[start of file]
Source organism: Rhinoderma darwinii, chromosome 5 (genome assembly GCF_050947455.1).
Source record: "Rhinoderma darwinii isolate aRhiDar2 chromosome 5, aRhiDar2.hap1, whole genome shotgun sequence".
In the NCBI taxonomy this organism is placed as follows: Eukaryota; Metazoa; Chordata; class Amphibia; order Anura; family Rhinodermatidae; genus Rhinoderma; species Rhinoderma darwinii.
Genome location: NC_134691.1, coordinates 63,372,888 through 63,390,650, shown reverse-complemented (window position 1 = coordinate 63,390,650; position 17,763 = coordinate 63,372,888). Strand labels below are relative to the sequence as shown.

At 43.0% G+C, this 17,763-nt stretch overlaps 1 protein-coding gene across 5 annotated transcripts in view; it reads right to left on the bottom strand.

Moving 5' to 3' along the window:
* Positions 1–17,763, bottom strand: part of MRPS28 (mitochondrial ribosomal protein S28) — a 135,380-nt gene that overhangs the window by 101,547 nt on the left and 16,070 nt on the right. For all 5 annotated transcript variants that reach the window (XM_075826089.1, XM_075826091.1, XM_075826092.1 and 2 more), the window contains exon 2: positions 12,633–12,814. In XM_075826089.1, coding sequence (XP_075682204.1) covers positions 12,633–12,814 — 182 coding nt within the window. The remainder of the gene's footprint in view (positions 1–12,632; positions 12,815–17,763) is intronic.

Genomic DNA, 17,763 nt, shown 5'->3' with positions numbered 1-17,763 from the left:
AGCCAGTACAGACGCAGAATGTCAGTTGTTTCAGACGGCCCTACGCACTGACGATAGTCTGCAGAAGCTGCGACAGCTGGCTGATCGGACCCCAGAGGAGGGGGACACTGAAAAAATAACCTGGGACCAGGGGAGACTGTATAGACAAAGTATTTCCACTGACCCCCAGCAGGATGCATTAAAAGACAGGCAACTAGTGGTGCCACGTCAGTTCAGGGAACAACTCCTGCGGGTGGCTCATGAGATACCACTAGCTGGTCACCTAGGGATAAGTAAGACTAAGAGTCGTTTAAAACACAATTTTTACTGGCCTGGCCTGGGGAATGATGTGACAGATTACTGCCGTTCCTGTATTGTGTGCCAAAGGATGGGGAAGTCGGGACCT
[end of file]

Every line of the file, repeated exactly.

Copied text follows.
Source organism: Rhinoderma darwinii, chromosome 5 (genome assembly GCF_050947455.1).
Source record: "Rhinoderma darwinii isolate aRhiDar2 chromosome 5, aRhiDar2.hap1, whole genome shotgun sequence".
In the NCBI taxonomy this organism is placed as follows: Eukaryota; Metazoa; Chordata; class Amphibia; order Anura; family Rhinodermatidae; genus Rhinoderma; species Rhinoderma darwinii.
Genome location: NC_134691.1, coordinates 63,372,888 through 63,390,650, shown reverse-complemented (window position 1 = coordinate 63,390,650; position 17,763 = coordinate 63,372,888). Strand labels below are relative to the sequence as shown.

At 43.0% G+C, this 17,763-nt stretch overlaps 1 protein-coding gene across 5 annotated transcripts in view; it reads right to left on the bottom strand.

Moving 5' to 3' along the window:
* Positions 1–17,763, bottom strand: part of MRPS28 (mitochondrial ribosomal protein S28) — a 135,380-nt gene that overhangs the window by 101,547 nt on the left and 16,070 nt on the right. For all 5 annotated transcript variants that reach the window (XM_075826089.1, XM_075826091.1, XM_075826092.1 and 2 more), the window contains exon 2: positions 12,633–12,814. In XM_075826089.1, coding sequence (XP_075682204.1) covers positions 12,633–12,814 — 182 coding nt within the window. The remainder of the gene's footprint in view (positions 1–12,632; positions 12,815–17,763) is intronic.

Genomic DNA, 17,763 nt, shown 5'->3' with positions numbered 1-17,763 from the left:
AGCCAGTACAGACGCAGAATGTCAGTTGTTTCAGACGGCCCTACGCACTGACGATAGTCTGCAGAAGCTGCGACAGCTGGCTGATCGGACCCCAGAGGAGGGGGACACTGAAAAAATAACCTGGGACCAGGGGAGACTGTATAGACAAAGTATTTCCACTGACCCCCAGCAGGATGCATTAAAAGACAGGCAACTAGTGGTGCCACGTCAGTTCAGGGAACAACTCCTGCGGGTGGCTCATGAGATACCACTAGCTGGTCACCTAGGGATAAGTAAGACTAAGAGTCGTTTAAAACACAATTTTTACTGGCCTGGCCTGGGGAATGATGTGACAGATTACTGCCGTTCCTGTATTGTGTGCCAAAGGATGGGGAAGTCGGGACCT